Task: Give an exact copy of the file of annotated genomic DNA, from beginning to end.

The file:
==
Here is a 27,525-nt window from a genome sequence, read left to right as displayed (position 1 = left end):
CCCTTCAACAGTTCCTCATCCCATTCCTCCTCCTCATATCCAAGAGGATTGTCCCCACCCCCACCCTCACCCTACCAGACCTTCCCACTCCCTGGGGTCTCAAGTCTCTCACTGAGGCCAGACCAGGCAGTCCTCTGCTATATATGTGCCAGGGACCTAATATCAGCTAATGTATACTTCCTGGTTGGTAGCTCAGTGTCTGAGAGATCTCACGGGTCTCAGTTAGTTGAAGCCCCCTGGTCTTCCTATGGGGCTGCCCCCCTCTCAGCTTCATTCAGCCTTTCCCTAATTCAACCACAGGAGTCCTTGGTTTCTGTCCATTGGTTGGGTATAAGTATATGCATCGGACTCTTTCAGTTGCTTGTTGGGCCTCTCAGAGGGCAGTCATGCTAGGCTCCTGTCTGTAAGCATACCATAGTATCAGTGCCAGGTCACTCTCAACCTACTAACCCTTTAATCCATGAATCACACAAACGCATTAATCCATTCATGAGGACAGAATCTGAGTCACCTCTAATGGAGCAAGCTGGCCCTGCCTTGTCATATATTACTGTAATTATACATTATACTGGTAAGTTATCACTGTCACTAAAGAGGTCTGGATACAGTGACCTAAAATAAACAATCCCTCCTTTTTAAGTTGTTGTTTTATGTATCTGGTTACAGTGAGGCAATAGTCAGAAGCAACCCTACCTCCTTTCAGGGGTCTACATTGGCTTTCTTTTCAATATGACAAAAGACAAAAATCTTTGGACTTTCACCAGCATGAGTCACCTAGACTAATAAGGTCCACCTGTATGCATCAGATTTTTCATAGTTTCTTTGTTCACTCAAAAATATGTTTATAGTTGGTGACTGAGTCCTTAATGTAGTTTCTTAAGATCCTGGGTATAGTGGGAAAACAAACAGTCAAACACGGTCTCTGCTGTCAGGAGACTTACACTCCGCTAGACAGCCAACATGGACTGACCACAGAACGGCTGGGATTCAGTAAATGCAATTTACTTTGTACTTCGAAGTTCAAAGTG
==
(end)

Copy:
Here is a 27,525-nt window from a genome sequence, read left to right as displayed (position 1 = left end):
CCCTTCAACAGTTCCTCATCCCATTCCTCCTCCTCATATCCAAGAGGATTGTCCCCACCCCCACCCTCACCCTACCAGACCTTCCCACTCCCTGGGGTCTCAAGTCTCTCACTGAGGCCAGACCAGGCAGTCCTCTGCTATATATGTGCCAGGGACCTAATATCAGCTAATGTATACTTCCTGGTTGGTAGCTCAGTGTCTGAGAGATCTCACGGGTCTCAGTTAGTTGAAGCCCCCTGGTCTTCCTATGGGGCTGCCCCCCTCTCAGCTTCATTCAGCCTTTCCCTAATTCAACCACAGGAGTCCTTGGTTTCTGTCCATTGGTTGGGTATAAGTATATGCATCGGACTCTTTCAGTTGCTTGTTGGGCCTCTCAGAGGGCAGTCATGCTAGGCTCCTGTCTGTAAGCATACCATAGTATCAGTGCCAGGTCACTCTCAACCTACTAACCCTTTAATCCATGAATCACACAAACGCATTAATCCATTCATGAGGACAGAATCTGAGTCACCTCTAATGGAGCAAGCTGGCCCTGCCTTGTCATATATTACTGTAATTATACATTATACTGGTAAGTTATCACTGTCACTAAAGAGGTCTGGATACAGTGACCTAAAATAAACAATCCCTCCTTTTTAAGTTGTTGTTTTATGTATCTGGTTACAGTGAGGCAATAGTCAGAAGCAACCCTACCTCCTTTCAGGGGTCTACATTGGCTTTCTTTTCAATATGACAAAAGACAAAAATCTTTGGACTTTCACCAGCATGAGTCACCTAGACTAATAAGGTCCACCTGTATGCATCAGATTTTTCATAGTTTCTTTGTTCACTCAAAAATATGTTTATAGTTGGTGACTGAGTCCTTAATGTAGTTTCTTAAGATCCTGGGTATAGTGGGAAAACAAACAGTCAAACACGGTCTCTGCTGTCAGGAGACTTACACTCCGCTAGACAGCCAACATGGACTGACCACAGAACGGCTGGGATTCAGTAAATGCAATTTACTTTGTACTTCGAAGTTCAAAGTG